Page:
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World of HR: As South Korea struggles with a declining birth rate, one employer wants to pay its employees to have babies

Employees will receive the equivalent of $75,000 for each newborn.
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Francis Scialabba

· 3 min read

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From recruiting and retention to company culture and the latest in HR tech, HR Brew delivers up-to-date industry news and tips to help HR pros stay nimble in today’s fast-changing business environment.

Employers offer their workers a lot of incentives to do things like boost retention, sales, and productivity. But one company in South Korea is taking incentives to a new level, by offering its employees cash to get pregnant and expand their families.

Where in the world? Booyoung Group, a South Korean construction firm with 2,500 employees, said it wants to help the country’s declining birth rate by offering its staff 100 million Korean won (or $75,000) for each baby they have while working for the company. The policy applies to women and men, and extends to the 70 employees who’ve had children since 2021 and will receive lump payments. The move is the first South Korean country to provide “substantial cash support” for this purpose, according to Korea JoongAng Daily.

Some South Korean employers, like tech conglomerates Samsung Electronics and LG Electronics, have tried to make it easier for workers to have babies in other ways, such as offering onsite daycare, fertility benefits, or even up to two years of parental leave, as well as smaller stipends, the Korea Times reported.

In a country where women are still expected to stay home after they start a family, many young people delay or forgo having children because of financial and career costs. The country is also among those with the highest rate of single people in East Asia.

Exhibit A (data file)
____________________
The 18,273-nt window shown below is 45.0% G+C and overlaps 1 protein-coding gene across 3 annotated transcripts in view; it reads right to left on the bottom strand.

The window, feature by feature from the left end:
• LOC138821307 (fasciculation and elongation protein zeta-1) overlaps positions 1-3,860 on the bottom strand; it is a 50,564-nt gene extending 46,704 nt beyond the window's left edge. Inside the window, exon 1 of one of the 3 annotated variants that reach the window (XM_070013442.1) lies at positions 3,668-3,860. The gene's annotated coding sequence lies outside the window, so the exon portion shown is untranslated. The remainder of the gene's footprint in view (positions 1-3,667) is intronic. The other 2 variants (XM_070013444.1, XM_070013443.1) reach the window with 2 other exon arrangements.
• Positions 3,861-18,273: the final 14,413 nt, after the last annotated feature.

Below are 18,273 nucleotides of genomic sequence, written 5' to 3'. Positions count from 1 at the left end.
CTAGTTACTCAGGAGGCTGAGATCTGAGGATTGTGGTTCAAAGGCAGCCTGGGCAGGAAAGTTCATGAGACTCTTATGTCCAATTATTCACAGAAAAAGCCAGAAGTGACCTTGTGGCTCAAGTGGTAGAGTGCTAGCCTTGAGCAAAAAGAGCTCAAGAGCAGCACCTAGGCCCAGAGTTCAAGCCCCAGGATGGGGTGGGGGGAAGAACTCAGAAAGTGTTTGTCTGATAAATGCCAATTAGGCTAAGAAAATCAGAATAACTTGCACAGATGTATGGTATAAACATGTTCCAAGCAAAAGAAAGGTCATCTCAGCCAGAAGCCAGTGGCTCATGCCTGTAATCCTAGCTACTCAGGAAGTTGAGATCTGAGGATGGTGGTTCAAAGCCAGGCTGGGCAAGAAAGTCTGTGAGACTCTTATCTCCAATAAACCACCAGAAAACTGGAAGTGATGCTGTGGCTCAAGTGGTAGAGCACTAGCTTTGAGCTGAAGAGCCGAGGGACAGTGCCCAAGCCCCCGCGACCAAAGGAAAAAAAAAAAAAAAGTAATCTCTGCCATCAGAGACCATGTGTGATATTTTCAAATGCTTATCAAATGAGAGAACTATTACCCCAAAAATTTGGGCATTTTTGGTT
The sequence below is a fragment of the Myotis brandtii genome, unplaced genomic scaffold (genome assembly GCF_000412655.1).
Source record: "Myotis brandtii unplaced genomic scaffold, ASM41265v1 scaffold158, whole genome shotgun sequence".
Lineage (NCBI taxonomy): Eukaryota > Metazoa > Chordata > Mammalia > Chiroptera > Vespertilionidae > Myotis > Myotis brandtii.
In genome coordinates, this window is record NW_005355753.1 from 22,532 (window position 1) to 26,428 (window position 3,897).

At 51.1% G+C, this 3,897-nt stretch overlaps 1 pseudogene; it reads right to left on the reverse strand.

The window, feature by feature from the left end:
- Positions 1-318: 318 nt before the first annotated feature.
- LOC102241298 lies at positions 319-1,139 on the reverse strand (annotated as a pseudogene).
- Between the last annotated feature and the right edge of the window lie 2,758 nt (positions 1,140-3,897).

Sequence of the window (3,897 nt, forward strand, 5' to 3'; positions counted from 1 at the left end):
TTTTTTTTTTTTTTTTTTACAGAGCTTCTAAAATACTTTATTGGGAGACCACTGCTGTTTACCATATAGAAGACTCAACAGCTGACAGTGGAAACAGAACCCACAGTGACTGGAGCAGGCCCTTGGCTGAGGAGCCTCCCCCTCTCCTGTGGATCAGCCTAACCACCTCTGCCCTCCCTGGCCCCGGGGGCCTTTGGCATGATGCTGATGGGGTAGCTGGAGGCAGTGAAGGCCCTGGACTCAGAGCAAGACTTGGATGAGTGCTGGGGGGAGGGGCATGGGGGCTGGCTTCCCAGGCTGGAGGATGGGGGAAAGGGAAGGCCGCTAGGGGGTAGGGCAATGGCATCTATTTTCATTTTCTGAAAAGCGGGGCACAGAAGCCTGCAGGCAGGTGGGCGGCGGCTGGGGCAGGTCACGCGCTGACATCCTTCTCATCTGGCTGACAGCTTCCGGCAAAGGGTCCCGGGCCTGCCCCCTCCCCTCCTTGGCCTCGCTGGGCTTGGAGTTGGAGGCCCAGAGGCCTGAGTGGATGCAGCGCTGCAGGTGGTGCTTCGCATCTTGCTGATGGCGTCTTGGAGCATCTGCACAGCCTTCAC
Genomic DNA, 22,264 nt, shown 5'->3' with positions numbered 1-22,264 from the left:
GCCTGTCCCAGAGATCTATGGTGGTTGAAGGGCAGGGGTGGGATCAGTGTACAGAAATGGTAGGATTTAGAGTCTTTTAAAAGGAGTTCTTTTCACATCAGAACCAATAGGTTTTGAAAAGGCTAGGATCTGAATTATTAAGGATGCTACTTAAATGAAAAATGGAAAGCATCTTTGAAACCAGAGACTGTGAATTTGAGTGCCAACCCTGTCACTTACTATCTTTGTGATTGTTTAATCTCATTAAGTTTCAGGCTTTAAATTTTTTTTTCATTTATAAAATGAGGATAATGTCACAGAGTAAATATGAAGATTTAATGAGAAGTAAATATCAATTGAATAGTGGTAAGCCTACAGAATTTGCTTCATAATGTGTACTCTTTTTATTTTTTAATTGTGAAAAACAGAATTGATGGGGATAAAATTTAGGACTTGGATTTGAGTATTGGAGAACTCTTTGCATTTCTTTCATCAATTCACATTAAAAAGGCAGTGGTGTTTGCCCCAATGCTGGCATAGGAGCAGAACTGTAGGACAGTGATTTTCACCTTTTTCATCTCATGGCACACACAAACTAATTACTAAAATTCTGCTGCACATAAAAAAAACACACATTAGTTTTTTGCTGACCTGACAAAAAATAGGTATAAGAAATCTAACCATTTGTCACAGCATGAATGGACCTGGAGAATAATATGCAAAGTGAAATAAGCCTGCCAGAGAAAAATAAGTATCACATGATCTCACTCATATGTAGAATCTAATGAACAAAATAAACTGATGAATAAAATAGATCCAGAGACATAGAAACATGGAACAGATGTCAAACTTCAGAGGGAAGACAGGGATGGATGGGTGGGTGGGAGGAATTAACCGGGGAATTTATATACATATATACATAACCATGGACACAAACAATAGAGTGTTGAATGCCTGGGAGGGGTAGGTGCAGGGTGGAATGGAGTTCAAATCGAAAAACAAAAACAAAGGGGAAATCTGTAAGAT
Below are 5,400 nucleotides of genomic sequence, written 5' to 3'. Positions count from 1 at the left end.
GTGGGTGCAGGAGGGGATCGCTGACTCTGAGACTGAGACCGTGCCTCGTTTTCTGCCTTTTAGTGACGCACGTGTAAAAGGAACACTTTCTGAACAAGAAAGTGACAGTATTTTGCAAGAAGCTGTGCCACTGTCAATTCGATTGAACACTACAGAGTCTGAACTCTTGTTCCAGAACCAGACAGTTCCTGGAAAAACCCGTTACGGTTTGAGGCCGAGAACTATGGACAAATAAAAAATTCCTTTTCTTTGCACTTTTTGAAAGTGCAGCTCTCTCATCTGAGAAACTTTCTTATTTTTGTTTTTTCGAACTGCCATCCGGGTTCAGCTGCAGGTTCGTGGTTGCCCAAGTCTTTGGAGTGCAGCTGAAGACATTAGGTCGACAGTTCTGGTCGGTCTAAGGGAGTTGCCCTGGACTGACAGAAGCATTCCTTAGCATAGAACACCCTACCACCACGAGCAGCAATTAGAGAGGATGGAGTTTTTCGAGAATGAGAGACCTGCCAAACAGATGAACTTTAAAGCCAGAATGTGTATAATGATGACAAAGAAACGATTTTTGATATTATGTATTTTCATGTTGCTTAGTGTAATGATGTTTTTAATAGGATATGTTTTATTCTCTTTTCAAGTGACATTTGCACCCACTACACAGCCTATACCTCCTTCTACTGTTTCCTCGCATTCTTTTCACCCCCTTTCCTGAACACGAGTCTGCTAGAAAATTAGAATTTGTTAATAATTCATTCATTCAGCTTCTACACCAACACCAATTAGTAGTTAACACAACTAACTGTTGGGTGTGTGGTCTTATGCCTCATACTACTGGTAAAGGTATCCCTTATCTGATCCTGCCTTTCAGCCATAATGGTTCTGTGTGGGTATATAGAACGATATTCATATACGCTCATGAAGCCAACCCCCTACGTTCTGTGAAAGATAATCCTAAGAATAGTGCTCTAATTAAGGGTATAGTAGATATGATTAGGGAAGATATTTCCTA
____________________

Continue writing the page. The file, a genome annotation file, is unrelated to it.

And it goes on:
The payments at Booyoung Group are in addition to the services and incentives that the South Korean government already offers new families, including 1 million won ($740) a month for a baby’s first year, according to Bloomberg.

Satellite view. Declining birth rates are becoming a global issue, and some economists speculate that they could eventually lead to worker shortages in many countries. Some countries trying to combat this include Japan, which is encouraging more births by expanding parental leave, and China, where some local governments and employers are offering financial incentives to have babies. But some studies indicate that the incentives aren’t doing much to reverse the birth trends, the BBC reported. Long working hours, for example, often leave little time for workers to have a personal life or family. One company in Japan experienced an unexpected mini baby boom after it banned being in the office past 8pm, Bloomberg reported.

If all efforts fail, maybe governments can try playing Marvin Gaye on loudspeakers every evening.

Quick-to-read HR news & insights

From recruiting and retention to company culture and the latest in HR tech, HR Brew delivers up-to-date industry news and tips to help HR pros stay nimble in today’s fast-changing business environment.